COVID-19 Case Study Series Part 1 – Business Survival Tips

What are the keys for a company to get through pandemic like COVID-19 successfully and how does technology play a key part in a successful transition?

COVID-19, which is also known as the coronavirus when it started in January in Wuhan, China, was originally only expected to hit China. Supply chains from China were impacted initially, and to most people’s surprise (except the governmental bodies like WHO, CDC, and others), the impact started to be felt globally. Initially in Vietnam, Korea, Singapore, and then in Italy and Germany, later eventually growing to US, Spain, India , and it’s now creeping across Mexico with second surges being felt across many countries.

Many supply chain companies have continued to struggle, while others can utilize this as an opportunity. Pandemics and global disruptions can disrupt, and obsolete weaker companies and industries lot faster than standard market economics. Keys to work through these types of disturbances including coronavirus, LA port strikes, Mexico earthquakes, flooding in Houston are following:

1) Mobilizing teams as a priority with empathy

  • Most employees and team members go through incredible stress because of the impact they see in their environment. Many like coronavirus can also affect close family member’s health and jobs. One key to working successfully through these types of disruptions is for CEO’s and leaders to be tuned to macro conditions as well as listen to their team members. Leaders must recognize that working through COVID-19 will require engagement, involvement, and the problem-solving ability of the team members.

2) Over-communicate

  • Different leaders have different styles of management, with varying levels of communication. For companies to successfully navigate issues such as COVID-19, leaders must proactively engage with extrovert communication mediums. They must adapt to communicate across all levels of their organizations. They must also engage actively with customers, suppliers, and outside partners such as banks, tax partners, and others.

3) Clear priorities and deploy a decision making authority to front line employees

  • While this is a cliché, it’s especially crucial during pandemics to provide a few key priorities to keep goods moving around customer demands. Leaders must be sensitive that suppliers and offshore teams are dealing with lots of disruptions, delays, lack of resources, higher costs, and they will not be able to make decisions as they usually do. Asking front line team members closest to suppliers and countries to make decisions affecting performance is the only way to navigate through pandemics such as COVID-19 successfully. An example could be that standard shipping takes place from Shanghai port to LA, but Shanghai port opened a week after Ningbo port, so the team in China can decide to move goods through Ningbo without any involvement or approval from the US office.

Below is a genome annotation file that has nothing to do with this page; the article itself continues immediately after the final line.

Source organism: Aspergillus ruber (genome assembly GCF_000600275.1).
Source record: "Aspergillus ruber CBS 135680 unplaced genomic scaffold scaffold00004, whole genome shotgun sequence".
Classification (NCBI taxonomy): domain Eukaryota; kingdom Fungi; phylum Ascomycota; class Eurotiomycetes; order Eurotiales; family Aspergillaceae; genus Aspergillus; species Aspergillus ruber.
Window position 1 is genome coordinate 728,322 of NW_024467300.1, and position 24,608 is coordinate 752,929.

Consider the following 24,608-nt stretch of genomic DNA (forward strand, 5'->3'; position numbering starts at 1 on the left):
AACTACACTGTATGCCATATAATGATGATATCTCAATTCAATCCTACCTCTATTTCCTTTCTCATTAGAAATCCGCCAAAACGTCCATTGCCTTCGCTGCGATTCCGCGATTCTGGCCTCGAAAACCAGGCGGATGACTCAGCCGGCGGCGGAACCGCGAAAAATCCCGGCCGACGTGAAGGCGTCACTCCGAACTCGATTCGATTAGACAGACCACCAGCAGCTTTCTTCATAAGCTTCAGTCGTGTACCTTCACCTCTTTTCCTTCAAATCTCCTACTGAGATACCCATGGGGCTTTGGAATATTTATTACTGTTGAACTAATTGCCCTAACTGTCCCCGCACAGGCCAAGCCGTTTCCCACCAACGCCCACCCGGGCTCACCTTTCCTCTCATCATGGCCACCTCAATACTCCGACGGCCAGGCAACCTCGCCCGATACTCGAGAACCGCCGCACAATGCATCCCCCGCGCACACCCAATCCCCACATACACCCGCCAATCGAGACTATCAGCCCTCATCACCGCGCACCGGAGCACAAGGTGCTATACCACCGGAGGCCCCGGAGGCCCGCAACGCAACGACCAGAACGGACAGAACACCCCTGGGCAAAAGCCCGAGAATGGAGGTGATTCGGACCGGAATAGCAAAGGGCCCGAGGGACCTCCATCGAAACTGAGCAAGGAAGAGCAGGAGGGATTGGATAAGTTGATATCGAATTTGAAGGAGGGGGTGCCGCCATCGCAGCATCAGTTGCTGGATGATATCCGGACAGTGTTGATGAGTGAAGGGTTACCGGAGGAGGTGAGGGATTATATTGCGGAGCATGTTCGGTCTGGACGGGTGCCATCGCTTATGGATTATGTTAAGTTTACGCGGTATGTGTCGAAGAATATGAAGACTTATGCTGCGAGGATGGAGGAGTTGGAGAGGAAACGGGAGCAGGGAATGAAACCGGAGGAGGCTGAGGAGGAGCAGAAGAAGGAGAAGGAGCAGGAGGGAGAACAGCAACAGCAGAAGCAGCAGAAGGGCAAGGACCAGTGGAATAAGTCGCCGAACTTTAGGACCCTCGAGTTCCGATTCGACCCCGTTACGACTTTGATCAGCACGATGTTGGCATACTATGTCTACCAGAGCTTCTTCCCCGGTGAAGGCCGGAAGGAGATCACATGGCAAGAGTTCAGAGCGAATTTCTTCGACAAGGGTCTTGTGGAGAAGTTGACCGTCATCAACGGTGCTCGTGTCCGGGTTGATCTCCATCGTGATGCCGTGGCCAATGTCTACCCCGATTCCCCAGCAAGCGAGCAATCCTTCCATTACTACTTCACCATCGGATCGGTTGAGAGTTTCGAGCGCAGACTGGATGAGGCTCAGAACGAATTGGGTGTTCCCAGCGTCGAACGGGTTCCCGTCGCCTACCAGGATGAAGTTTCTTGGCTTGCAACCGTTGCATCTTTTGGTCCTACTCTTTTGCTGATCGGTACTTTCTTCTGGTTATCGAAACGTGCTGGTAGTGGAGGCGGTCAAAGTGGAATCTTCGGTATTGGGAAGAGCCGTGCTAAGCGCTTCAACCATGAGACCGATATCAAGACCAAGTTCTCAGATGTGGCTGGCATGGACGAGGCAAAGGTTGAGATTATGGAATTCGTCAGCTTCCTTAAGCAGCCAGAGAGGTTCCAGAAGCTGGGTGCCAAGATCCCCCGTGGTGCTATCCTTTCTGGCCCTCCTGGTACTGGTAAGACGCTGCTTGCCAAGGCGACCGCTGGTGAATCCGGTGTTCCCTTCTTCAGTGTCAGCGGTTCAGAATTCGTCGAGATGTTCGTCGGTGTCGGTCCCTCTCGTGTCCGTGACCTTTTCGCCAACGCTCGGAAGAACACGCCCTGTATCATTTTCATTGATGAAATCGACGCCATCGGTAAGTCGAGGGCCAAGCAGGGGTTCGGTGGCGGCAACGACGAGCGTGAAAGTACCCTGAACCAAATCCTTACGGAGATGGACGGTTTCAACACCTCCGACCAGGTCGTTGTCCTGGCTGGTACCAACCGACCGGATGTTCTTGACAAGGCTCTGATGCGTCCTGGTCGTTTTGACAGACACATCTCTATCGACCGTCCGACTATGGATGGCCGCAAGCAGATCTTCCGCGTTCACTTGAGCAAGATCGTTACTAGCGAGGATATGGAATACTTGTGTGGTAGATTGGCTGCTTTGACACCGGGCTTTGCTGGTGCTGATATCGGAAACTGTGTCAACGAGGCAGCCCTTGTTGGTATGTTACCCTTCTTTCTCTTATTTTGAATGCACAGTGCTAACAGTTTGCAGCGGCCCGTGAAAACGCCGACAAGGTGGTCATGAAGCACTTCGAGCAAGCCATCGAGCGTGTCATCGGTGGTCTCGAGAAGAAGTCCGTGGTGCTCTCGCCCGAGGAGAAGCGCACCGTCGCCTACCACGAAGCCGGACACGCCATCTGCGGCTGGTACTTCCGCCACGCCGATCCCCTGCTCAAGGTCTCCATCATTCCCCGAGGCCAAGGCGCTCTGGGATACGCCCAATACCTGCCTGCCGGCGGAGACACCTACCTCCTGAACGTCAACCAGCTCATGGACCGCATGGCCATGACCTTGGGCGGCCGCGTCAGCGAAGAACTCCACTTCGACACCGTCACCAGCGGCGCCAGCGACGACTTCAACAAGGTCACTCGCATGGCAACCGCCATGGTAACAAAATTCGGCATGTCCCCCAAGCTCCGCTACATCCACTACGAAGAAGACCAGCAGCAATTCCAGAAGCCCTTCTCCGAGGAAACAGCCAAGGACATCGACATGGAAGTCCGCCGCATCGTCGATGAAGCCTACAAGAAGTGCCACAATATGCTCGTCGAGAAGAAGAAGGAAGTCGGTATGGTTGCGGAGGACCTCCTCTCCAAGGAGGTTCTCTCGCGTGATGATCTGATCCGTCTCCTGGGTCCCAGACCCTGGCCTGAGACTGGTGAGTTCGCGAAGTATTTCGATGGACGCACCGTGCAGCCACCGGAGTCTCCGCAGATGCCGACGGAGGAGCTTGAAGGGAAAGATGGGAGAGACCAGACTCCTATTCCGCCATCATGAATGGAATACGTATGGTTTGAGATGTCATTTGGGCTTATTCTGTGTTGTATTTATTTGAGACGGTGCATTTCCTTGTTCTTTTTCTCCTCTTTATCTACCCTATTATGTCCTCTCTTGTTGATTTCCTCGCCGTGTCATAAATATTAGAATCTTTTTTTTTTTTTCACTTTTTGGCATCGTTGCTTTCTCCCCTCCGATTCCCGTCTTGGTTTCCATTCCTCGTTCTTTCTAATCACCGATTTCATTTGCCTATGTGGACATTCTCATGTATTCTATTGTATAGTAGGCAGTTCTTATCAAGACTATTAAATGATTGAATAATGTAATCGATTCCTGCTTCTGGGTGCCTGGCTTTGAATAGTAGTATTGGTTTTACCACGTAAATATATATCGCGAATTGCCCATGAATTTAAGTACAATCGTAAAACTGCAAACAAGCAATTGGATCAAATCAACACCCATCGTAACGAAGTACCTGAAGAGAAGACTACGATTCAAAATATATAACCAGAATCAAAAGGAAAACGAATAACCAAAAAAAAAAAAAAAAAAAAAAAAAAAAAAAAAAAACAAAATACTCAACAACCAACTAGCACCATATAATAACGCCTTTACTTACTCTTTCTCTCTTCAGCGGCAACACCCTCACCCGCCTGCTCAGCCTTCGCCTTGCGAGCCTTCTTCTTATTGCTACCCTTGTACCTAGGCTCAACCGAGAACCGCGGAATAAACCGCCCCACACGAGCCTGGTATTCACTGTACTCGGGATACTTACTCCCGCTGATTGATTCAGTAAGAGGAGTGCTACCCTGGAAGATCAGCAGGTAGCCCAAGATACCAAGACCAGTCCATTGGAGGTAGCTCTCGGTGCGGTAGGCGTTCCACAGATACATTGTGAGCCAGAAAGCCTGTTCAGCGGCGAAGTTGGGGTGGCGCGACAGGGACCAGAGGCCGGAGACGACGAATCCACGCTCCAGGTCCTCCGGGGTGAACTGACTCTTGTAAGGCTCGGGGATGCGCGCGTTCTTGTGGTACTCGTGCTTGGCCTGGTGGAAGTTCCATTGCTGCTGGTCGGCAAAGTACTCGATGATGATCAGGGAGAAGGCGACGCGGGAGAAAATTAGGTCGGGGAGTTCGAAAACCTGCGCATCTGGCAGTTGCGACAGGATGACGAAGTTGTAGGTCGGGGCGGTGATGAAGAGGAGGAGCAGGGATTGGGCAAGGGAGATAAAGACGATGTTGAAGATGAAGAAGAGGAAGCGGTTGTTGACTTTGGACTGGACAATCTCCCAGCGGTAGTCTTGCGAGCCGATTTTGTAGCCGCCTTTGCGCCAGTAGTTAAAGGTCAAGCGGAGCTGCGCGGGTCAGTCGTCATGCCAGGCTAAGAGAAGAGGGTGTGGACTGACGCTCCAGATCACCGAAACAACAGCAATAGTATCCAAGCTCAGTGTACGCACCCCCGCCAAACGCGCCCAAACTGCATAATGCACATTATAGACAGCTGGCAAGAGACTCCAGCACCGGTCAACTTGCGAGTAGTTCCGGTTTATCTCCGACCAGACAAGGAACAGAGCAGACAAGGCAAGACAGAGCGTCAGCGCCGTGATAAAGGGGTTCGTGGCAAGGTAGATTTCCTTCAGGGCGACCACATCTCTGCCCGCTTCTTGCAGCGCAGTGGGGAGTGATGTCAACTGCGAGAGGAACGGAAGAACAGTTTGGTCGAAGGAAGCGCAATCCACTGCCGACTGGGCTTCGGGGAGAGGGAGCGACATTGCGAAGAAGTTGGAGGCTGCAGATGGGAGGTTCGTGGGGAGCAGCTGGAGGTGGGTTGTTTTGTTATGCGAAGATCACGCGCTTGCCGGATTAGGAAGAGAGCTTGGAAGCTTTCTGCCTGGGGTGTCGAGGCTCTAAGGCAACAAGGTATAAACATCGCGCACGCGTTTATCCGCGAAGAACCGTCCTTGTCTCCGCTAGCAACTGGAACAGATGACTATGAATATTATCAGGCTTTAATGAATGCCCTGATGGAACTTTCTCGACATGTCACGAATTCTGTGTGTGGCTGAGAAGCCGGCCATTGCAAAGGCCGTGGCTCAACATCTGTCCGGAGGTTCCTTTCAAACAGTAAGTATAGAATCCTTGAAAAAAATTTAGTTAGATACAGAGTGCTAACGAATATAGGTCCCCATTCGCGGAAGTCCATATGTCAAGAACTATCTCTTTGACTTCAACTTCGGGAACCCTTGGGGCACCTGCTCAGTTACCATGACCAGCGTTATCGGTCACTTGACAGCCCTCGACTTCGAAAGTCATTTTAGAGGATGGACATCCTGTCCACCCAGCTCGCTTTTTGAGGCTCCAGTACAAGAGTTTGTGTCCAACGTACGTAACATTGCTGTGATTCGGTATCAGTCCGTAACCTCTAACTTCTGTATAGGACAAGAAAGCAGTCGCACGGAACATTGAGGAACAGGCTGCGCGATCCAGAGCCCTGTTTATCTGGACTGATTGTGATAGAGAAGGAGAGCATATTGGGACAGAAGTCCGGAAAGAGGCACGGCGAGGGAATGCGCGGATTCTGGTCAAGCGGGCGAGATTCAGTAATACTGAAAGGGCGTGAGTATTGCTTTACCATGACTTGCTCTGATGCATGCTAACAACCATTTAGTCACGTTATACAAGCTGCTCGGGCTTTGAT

4) Culture of escalation

  • Many companies with more traditional cultures do not have sufficient means for team members to “pull the Andon cord” or “escalate issues” clearly. Those companies may continue to struggle in dealing with rapidly changing conditions such as COVID-19. Companies with lean organizational structure, a quick communication mechanism, and the ability to communicate and deal with the good and bad news equally well are the keys to get through COVID-19. If you do have a traditional culture, though, the crisis offers the leaders to lead and change their ways. Good leaders will adjust their communication cadence and frequency rapidly during a crisis. They will make their team members feel “safe,” expressing their opinions and making decisions.

5) Good balance sheet

  • As Warren Buffett says, “Only when the tide goes out, do you discover who’s been swimming naked”. Companies that have engaged workforce, clear priorities and culture of escalation can ONLY become a casualty of a pandemic if they enter the event with a weak balance sheet. High debt, low margins, lack of continuous improvements often lead companies to become severely weak and often bankrupt. If for some reason, companies are entering the pandemic with weak balance sheets, leaders can reach out to their banks and supplier partners EARLY to plan for the shortage of cash flow, delays in paying suppliers, potential deferment of interest charges, refinancing of maturing debt, and shifting the team’s focus on satisfying the most important and profitable product lines and customers.

If leaders can do the things above genuinely and diligently, companies will be able to work through the disruption and weakness in their markets and supply chains. Pandemics and natural disasters can drastically weaken the weaker companies but offer stronger and nimbler companies, a rare chance to get stronger coming of disasters.

COVID-19 is likely to stay among us for another year or even more based on how quickly the vaccines can be made available. Companies who can incorporate measures above can improve not only their chance of survival but set the company for a significant expansion coming out of the crisis. Leaders need to continue imbibing their teams with optimism, hope, empathy, and continue to be opportunistic in taking advantage of displaced competitors.

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